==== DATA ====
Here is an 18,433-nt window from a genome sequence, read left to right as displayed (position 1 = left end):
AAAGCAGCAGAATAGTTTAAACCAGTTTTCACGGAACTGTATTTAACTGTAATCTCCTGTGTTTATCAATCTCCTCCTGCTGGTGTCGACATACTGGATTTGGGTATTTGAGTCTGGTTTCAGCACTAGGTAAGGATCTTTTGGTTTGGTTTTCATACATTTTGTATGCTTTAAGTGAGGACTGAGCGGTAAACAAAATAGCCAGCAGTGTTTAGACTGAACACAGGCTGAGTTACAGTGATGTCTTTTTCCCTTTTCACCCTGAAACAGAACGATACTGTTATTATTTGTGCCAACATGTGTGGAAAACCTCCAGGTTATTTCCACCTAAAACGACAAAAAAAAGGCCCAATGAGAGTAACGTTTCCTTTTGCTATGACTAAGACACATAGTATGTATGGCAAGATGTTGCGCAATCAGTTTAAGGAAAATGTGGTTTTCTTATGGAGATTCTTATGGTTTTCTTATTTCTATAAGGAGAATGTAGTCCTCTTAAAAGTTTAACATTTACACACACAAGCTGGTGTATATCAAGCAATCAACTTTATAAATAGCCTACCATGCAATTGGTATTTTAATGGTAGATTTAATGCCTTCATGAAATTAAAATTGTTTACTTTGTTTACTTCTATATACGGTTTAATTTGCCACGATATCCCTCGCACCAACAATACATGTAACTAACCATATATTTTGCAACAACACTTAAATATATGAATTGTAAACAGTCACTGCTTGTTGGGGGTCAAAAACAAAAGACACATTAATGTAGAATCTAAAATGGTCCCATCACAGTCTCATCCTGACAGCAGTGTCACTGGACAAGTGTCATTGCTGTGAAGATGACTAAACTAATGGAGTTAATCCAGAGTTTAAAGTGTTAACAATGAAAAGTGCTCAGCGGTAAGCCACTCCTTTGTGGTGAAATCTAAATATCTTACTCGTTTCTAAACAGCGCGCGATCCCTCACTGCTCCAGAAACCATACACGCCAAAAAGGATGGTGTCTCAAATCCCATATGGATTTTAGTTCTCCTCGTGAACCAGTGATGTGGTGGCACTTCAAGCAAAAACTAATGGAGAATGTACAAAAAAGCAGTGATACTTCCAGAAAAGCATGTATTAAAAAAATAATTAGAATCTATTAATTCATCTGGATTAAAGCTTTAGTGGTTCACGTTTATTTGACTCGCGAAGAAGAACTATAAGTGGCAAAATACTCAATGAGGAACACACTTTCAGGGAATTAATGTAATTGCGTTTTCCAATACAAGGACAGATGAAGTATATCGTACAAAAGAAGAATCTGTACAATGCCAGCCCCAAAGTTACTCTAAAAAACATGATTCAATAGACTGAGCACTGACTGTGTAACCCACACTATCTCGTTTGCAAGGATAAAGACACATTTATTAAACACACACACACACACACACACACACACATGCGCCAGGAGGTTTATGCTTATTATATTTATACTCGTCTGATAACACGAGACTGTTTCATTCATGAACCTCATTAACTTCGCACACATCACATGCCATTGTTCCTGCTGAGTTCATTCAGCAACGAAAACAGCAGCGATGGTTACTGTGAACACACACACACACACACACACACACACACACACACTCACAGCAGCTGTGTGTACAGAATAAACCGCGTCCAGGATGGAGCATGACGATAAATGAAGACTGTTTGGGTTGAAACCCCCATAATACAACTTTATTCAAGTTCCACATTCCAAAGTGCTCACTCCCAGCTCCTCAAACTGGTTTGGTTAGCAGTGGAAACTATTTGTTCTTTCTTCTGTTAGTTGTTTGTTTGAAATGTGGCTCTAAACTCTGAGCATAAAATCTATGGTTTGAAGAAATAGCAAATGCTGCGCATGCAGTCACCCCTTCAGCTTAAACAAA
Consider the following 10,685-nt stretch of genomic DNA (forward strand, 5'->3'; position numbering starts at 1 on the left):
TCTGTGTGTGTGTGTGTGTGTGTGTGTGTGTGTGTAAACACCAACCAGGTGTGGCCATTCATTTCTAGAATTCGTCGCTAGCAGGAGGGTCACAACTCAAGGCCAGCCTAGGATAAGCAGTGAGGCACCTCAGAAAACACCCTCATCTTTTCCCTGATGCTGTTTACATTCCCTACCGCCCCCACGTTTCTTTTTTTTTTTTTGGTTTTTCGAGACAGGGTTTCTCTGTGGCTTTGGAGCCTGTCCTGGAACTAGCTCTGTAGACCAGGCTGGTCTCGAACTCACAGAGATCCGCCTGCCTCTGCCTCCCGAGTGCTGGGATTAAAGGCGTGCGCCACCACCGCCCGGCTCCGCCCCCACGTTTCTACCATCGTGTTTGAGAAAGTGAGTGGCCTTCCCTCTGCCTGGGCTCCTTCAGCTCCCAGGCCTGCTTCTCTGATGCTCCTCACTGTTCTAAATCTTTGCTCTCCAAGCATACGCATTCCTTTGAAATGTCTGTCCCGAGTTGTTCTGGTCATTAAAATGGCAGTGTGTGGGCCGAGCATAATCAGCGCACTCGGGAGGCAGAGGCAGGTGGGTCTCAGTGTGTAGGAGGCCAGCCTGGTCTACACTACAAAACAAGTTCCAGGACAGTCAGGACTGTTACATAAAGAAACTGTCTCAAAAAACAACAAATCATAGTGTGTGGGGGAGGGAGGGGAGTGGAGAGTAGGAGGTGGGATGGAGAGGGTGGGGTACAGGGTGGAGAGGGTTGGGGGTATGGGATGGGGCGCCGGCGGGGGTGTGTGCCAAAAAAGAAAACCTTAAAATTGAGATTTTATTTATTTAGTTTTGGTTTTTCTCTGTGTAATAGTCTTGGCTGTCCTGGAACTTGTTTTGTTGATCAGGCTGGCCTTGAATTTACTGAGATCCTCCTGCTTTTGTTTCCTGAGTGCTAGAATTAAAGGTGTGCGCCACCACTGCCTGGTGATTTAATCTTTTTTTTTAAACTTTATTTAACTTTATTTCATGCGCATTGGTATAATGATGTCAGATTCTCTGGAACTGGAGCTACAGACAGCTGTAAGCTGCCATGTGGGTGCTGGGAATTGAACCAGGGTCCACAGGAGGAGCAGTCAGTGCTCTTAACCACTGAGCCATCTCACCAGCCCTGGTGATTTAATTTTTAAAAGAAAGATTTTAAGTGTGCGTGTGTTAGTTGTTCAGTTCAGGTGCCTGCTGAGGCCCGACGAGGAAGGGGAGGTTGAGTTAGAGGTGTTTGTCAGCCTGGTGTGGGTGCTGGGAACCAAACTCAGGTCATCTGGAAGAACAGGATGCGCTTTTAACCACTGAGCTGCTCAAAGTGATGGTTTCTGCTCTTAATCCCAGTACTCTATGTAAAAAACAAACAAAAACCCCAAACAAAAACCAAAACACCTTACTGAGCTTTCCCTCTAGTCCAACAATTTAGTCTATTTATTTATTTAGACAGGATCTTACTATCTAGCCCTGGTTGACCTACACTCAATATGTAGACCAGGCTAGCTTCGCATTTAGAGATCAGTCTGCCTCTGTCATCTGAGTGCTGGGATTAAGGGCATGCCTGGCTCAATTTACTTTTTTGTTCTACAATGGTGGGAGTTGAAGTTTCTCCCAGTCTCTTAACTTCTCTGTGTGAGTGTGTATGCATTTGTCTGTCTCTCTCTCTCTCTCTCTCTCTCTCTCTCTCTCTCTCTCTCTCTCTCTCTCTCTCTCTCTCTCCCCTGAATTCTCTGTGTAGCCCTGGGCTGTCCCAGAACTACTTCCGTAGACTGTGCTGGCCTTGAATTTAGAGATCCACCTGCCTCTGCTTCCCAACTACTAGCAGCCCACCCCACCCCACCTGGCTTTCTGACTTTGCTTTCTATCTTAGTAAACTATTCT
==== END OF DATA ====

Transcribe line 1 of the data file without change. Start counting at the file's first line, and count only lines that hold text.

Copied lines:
Here is an 18,433-nt window from a genome sequence, read left to right as displayed (position 1 = left end):